OAIC’s controversial decision broadens scope for the disclosure of personal information

By Warwick Andersen, Rob Pulham and Georgia Mills

In 2017 Andie Fox, a recipient of Centrelink benefits, wrote a highly critical opinion piece on Centrelink’s debt recovery system, alleging that she was being pursued for a non-existent debt.  In response Centrelink provided Ms Fox’s personal information, previous communications and claims history to a journalist who published an article claiming that Centrelink had been ‘unfairly castigated’ by Fox.  The OAIC commenced an investigation into the release and has controversially confirmed Centrelink’s disclosure as permitted under the Privacy Act.

The OAIC found that the disclosure was permitted by Australian Privacy Principle (APP) 6.2(a)(ii).  Pursuant to the APPs, an APP entity may only use or disclose personal information for the purpose for which it was collected (the primary purpose) or, where an exception applies, a secondary purpose.  APP 6.2(a)(ii) permits disclosure where the individual would reasonably expect the entity to disclose their information and the disclosure is related to the primary purpose.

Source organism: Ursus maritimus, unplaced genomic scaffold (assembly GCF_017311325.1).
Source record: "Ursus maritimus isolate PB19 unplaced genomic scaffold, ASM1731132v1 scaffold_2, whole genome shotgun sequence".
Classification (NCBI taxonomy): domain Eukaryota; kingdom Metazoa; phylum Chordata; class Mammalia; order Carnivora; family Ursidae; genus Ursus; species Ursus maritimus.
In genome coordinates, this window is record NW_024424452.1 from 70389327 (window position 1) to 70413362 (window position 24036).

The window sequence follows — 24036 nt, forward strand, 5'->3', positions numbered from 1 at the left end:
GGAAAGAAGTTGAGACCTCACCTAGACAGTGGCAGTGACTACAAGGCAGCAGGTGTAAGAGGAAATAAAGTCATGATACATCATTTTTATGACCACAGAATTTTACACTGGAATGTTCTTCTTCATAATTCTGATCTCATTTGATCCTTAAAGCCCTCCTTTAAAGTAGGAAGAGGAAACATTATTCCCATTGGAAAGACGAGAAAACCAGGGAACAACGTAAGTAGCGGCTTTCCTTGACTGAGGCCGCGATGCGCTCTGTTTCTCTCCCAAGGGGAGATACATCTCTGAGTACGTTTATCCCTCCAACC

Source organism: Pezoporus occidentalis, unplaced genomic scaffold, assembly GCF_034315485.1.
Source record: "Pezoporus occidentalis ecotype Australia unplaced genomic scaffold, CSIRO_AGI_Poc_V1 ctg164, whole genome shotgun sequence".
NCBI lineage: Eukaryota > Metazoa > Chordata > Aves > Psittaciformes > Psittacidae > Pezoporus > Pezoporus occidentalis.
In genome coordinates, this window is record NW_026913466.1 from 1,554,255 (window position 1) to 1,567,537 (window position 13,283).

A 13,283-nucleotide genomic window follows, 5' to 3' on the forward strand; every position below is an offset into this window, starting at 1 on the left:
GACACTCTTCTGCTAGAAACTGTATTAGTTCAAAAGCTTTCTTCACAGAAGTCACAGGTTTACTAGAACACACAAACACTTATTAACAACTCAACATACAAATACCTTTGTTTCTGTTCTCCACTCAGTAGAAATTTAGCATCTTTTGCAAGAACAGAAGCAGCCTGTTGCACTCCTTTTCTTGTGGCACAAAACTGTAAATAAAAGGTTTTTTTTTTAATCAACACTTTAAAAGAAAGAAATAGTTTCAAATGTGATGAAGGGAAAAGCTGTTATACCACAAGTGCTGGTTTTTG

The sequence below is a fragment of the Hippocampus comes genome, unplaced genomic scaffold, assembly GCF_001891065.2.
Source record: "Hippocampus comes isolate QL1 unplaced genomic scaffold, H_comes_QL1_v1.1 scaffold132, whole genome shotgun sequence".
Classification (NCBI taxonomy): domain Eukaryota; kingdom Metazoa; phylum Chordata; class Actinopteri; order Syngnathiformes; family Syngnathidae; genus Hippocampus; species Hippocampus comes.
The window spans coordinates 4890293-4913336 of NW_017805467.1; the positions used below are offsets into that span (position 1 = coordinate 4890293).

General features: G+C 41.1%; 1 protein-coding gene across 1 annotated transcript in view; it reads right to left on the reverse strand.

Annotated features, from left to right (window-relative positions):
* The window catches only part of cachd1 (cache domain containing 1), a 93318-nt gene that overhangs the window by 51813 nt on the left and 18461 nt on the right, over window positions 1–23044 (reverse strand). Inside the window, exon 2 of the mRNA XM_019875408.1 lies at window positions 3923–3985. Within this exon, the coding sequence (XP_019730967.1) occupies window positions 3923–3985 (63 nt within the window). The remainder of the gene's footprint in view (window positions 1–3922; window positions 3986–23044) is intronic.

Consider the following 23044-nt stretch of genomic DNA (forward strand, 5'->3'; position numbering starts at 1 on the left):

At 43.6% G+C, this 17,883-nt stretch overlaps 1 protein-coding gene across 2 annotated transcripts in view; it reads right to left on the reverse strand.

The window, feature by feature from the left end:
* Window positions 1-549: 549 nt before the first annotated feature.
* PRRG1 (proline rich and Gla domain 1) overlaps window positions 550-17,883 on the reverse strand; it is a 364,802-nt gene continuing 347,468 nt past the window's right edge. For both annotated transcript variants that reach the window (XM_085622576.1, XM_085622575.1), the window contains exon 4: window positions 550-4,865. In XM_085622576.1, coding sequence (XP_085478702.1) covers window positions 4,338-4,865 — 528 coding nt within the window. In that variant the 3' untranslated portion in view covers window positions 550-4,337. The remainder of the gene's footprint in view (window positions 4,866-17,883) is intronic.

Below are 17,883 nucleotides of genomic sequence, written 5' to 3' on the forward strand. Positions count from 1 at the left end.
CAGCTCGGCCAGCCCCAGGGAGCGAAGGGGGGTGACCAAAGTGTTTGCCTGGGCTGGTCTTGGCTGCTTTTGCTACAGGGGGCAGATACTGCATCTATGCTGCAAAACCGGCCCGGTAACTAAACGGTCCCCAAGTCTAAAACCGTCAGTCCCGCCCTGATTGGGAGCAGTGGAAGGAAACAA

Relevantly, APP Guideline 6.22 provides examples of when the OAIC considers that an individual may reasonably expect disclosure of their personal information, and includes circumstances in which the individual has made negative comments about an APP entity to the media about the way the entity has treated them.  Here, the OAIC explains in the APP Guidelines that it may be reasonable to expect that the entity would wish to respond to the criticism in a similarly public manner, including by revealing personal information specifically relevant to the issues the individual has raised.  The decision reinforces the broad range of circumstances in which governmental agencies and private companies may legally release personal information about individuals to the public – though presumably, if an APP entity’s privacy policy or other disclosures were inconsistent with that expectation (for example, if the entity states that it does not share information in that way), it would not have been considered to be “reasonably expected” by the individual.

It’s worth noting that in this case the OAIC stated that it carefully considered the specific public statements made by the individual, and the specific information disclosed in response, to determine if the disclosure was consistent with those expectations, so any APP entity wishing to rely on this exception will need to ensure it has carefully considered and can justify its decisions and the specific range of information to disclose.  However, while the decision is viewed in this way as consistent with existing privacy laws, some Australian civil and digital rights advocates are arguing that it may not be consistent with community expectations about privacy protection.  In light of the backlash, organisations should be aware of the potential commercial and reputational ramifications of disclosure, even when that disclosure would otherwise seem to be permitted by privacy laws.

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